production, distribution, and marketing support for the launch of
The first Image comic books to arrive in stores were Liefeld's
Youngblood, Larsen's The Savage Dragon, McFarlane's Spawn, and Lee's
WildC.A.T.s. (Youngblood and
Savage Dragon were not entirely new
creations, having debuted in Gary Carlson's Megaton, an independent
comic book title published from 1981 to 1987.) Propelled by the
artists' popularity and the eagerness of comic book collectors to get
in on the "next big thing", these series sold in numbers that no
publisher other than Marvel, DC, or
Valiant Comics had achieved in the
years since the market's decline in the 1970s. (The
company experienced lesser successes with Silvestri's Cyberforce,
Valentino's Shadowhawk, and Portacio's much-delayed
Wetworks.) Within a few months, the Image titles'
success led to Malibu having almost 10% of the North American comics
market share, briefly exceeding that of industry giant DC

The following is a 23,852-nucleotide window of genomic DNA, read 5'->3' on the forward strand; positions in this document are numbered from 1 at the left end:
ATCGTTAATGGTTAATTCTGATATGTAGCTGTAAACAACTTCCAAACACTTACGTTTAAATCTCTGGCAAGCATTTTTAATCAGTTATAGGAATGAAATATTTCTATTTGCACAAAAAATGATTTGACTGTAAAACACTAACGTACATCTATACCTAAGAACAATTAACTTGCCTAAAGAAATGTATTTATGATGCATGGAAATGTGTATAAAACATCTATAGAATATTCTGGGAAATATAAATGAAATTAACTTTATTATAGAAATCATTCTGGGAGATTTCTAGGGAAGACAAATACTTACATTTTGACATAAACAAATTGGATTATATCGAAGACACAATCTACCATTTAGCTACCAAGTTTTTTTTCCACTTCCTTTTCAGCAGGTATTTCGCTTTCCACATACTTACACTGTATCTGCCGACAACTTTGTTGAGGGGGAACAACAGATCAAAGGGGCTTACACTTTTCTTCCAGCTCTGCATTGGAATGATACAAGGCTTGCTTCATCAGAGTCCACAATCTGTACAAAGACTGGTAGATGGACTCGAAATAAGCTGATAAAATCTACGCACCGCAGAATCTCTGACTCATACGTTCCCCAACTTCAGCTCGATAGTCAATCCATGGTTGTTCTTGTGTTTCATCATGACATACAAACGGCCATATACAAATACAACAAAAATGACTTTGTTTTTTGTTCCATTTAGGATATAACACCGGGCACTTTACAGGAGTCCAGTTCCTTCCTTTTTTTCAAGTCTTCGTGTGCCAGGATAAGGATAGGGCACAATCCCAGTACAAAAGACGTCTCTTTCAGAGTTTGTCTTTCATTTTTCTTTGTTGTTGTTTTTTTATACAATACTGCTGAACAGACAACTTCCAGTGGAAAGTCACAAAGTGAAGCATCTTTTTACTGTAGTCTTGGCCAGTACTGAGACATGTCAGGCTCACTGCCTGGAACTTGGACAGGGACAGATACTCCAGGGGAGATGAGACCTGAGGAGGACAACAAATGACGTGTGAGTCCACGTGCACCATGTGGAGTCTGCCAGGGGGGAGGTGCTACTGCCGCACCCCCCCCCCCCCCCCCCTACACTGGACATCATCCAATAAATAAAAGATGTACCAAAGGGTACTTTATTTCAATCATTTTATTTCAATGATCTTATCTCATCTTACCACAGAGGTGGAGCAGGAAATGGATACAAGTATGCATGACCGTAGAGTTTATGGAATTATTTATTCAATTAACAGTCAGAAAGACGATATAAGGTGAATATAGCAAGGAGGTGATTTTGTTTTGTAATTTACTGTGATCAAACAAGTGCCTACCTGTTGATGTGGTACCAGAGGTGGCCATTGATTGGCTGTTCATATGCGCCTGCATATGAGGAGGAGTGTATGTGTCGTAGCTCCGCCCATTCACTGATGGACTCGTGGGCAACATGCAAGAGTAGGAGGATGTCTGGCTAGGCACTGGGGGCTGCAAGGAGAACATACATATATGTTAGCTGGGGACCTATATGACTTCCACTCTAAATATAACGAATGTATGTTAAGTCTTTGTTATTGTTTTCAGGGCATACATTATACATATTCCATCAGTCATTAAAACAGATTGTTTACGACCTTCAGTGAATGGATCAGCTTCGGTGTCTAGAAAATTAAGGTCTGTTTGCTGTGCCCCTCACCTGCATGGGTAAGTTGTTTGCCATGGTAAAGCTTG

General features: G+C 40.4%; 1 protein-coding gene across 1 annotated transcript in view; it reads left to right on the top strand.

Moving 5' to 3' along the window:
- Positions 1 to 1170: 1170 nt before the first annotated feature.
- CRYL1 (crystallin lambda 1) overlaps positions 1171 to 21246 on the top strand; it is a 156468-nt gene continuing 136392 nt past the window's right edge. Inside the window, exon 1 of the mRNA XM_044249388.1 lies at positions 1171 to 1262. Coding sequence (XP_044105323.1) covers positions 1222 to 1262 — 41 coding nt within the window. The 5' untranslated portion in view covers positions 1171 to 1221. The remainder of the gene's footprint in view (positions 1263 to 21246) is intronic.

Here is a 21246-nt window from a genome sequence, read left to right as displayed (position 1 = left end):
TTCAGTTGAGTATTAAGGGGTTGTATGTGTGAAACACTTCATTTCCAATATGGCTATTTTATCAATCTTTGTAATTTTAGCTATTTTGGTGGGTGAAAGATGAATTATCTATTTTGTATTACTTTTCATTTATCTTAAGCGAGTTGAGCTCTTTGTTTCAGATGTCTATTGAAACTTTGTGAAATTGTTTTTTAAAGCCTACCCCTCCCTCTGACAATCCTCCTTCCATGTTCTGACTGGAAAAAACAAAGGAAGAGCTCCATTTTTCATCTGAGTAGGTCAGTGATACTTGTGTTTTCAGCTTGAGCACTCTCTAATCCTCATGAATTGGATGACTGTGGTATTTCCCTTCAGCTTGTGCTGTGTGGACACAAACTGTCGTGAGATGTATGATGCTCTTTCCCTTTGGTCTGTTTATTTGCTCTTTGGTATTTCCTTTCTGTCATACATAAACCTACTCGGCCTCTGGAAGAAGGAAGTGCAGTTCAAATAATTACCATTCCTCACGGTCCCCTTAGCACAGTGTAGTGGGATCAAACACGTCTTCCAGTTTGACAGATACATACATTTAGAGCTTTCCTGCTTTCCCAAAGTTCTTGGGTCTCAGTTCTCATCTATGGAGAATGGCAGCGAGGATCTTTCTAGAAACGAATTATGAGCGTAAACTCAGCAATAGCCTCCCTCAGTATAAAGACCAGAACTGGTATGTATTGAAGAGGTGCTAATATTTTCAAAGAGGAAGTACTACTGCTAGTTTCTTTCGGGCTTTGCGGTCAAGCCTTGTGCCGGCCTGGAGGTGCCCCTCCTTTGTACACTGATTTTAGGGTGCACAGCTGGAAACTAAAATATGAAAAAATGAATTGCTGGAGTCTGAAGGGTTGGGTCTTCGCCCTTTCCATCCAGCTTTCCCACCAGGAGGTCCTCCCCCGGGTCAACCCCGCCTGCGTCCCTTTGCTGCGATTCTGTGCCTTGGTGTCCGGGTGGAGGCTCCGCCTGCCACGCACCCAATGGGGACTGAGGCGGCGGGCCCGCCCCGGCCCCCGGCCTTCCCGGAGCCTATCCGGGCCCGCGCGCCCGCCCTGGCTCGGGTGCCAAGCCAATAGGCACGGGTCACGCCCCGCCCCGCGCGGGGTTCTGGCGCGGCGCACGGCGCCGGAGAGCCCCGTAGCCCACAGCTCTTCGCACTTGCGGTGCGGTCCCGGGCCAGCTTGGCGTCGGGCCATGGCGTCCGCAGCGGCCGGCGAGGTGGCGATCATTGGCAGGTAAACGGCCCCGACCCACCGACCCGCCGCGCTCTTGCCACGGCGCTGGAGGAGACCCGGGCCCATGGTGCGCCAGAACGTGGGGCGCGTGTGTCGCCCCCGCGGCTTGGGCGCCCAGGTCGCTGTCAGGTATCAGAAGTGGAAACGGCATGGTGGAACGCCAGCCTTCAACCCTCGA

Comics. By the beginning of 1993, Image's financial situation was
secure enough to publish its titles independently, and it left
Some of the founders' studios came to resemble separate publishers,
each with several ongoing series set in a shared universe. (At first
there were indications of an "Image Universe" shared by the studios,
but these decreased as the studios developed their own directions.)
The use of freelancers to write or illustrate series that were owned
by the Image partners led to criticism that some of them had
reproduced the very system they had rebelled against, but with them in
charge instead of a corporation. Image partners such as Larsen and
Valentino, who did not take this approach, assumed a neutral position
on it, in keeping with the requirement that none of them had any say
in how the others' studios were run.
Some of the Image partners used their studios to also publish new
works produced by independent creators, allowing them to retain
ownership and editorial control over those series, an arrangement